African National Congress Natal branch communications manager Raleb Majadele addresses a meeting in East London on Friday. Photograph: Siphiwe Sibeko/Reuters
South African officials say the party has seen no evidence of the violence being spread by the Omicron variant of Mpumalanga’s yellow fever virus, despite the virus’s rapidly increasing transmission in the province.
This is according to Raleb Majadele, the spokesperson for the provincial leadership of the African National Congress (ANC), who said at a press conference on Friday, that the case was a concern.
However, while Majadele commended the Public Health Institute of Southern Africa for effectively combating the outbreak, which has spread to Benoni, Ekurhuleni, Tshwane and Nelson Mandela Bay, he said there were no red flags.
He added that the highest risk zones from the Omicron variant in Johannesburg and Tshwane had now been reduced to the rural interior of the province, which had less than 40% of the province’s population.
In the ENA – the East London and neighbouring areas in Natal – there are seven confirmed cases, and one confirmed case is being investigated in Nkandla.
Majadele said local political leaders should use all available channels to inform and persuade the community about the importance of reporting any suspected cases to their nearest medical facility.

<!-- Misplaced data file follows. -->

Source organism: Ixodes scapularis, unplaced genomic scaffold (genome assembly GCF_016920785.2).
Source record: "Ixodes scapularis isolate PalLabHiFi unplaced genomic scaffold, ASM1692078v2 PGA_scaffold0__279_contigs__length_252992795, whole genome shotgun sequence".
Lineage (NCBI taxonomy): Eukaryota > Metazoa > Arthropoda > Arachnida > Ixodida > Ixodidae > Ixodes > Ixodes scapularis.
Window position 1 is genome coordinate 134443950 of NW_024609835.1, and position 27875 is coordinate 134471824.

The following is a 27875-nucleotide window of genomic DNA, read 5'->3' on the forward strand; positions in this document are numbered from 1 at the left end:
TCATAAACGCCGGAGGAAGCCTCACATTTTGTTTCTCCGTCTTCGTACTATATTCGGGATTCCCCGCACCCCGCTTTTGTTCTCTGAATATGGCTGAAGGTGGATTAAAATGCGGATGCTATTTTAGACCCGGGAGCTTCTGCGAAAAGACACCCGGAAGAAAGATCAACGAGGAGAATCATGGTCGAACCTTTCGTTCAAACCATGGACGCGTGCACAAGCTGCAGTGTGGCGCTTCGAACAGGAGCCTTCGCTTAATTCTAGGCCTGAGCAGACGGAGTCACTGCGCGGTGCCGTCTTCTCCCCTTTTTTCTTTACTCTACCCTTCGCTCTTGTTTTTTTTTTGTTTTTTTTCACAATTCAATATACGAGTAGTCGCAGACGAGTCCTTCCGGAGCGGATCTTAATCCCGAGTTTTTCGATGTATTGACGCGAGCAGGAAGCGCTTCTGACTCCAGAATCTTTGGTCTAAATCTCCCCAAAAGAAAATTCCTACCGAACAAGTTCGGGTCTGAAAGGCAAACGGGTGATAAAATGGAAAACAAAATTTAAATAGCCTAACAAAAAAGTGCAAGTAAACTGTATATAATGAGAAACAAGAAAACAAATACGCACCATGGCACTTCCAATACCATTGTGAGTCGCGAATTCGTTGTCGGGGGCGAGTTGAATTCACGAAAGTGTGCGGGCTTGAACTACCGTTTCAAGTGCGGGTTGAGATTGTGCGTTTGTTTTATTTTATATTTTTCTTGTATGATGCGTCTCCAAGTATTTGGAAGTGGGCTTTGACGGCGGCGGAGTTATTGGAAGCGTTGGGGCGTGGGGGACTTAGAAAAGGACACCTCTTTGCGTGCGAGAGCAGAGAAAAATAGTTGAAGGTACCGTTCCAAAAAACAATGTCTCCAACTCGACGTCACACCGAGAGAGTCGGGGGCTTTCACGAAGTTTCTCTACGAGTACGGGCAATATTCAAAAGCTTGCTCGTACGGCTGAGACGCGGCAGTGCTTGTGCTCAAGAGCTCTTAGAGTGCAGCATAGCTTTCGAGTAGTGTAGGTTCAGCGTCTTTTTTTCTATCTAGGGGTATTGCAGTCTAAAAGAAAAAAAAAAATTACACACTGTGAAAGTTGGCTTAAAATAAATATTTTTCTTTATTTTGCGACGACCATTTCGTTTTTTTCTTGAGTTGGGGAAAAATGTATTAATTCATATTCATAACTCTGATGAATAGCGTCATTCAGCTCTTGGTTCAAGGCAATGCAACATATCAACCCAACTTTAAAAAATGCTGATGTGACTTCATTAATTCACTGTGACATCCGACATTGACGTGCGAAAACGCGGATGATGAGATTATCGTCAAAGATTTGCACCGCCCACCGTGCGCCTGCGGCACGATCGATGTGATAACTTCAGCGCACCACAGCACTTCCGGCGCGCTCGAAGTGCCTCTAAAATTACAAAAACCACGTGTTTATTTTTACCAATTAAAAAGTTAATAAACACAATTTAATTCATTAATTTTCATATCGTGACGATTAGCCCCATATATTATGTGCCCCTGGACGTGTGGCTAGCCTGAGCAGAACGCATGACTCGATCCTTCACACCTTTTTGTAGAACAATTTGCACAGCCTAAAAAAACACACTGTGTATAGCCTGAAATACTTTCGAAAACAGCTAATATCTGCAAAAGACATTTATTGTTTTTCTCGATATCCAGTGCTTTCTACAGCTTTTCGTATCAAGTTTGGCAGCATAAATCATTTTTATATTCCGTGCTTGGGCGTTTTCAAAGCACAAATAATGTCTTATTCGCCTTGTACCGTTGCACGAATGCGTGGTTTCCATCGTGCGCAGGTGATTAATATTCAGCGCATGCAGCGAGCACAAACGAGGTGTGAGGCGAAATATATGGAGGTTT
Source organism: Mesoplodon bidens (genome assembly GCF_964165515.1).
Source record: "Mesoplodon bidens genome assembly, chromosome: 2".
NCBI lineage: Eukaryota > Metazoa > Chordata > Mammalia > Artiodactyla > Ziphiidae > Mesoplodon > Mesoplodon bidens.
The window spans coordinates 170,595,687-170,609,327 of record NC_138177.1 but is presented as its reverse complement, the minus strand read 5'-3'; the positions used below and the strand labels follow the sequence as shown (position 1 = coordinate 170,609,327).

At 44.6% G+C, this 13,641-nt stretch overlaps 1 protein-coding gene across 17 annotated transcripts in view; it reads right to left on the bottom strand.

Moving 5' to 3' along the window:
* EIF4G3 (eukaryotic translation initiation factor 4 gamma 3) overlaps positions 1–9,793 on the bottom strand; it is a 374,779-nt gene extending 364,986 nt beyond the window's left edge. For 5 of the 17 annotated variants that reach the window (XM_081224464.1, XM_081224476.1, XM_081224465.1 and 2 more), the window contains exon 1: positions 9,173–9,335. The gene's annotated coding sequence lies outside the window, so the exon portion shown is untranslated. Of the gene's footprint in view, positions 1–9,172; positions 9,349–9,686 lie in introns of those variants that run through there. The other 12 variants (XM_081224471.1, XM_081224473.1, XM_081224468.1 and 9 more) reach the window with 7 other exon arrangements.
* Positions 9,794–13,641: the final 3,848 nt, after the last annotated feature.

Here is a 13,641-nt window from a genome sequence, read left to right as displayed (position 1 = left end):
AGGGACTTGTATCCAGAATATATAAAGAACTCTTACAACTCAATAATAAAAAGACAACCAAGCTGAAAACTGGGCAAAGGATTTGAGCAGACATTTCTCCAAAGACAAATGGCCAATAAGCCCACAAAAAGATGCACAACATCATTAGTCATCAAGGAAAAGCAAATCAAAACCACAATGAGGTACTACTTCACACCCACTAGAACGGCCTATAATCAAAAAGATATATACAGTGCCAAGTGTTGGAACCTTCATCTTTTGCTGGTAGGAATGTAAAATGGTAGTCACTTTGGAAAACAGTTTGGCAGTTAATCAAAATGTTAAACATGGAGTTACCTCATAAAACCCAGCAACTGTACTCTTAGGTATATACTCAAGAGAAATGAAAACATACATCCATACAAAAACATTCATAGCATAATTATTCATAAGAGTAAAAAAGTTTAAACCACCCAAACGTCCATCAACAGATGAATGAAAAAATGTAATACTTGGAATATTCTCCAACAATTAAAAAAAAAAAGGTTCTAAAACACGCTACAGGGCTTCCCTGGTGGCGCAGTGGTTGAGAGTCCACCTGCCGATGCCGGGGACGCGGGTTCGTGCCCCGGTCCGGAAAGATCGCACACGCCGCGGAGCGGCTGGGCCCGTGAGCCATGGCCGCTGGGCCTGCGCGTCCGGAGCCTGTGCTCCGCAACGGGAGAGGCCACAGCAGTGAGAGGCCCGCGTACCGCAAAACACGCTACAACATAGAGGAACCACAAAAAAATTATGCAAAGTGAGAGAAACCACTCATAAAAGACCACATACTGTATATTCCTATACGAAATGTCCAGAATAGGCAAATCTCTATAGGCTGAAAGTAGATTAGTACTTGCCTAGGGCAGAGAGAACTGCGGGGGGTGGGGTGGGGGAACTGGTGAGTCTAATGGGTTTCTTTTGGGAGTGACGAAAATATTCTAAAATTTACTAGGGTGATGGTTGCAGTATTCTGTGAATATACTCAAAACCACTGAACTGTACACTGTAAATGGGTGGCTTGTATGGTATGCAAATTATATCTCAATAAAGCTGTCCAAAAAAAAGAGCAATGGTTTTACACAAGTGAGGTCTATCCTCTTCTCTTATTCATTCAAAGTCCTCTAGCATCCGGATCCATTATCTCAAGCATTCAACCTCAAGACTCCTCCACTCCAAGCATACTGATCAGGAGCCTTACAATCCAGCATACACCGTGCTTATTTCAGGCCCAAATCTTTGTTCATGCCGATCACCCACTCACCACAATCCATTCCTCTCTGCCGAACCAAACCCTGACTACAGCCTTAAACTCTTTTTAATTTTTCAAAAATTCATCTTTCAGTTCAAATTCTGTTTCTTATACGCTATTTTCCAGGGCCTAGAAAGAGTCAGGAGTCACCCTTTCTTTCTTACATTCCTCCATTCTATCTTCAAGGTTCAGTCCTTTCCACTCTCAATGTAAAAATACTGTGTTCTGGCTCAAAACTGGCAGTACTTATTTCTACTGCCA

He said: “The Public Health Institute has to be commended for the rapid turnaround and effective response to assist in the combat against the outbreak in all affected provinces. I urge political leaders in the affected provinces to continue utilising their legal powers to communicate with the community and engage with all relevant authorities on the case of disease.”
The outbreak of the yellow fever virus in the country has also been shown to be closely related to the outbreak of the Zika virus in 2016.
The World Health Organisation says that the latest confirmed cases in Benoni also reported the presence of six or seven suspected cases and another one confirmed in Nkandla.
Zika is spread through the bite of an infected mosquito. It was initially suspected that it was also the cause of Zika fever, but the link was later proven, and yellow fever was added to the list of diseases with suspected Zika-like characteristics.
WHO says both the mosquito-borne outbreaks of Zika and yellow fever are becoming increasingly common in parts of Africa and South America.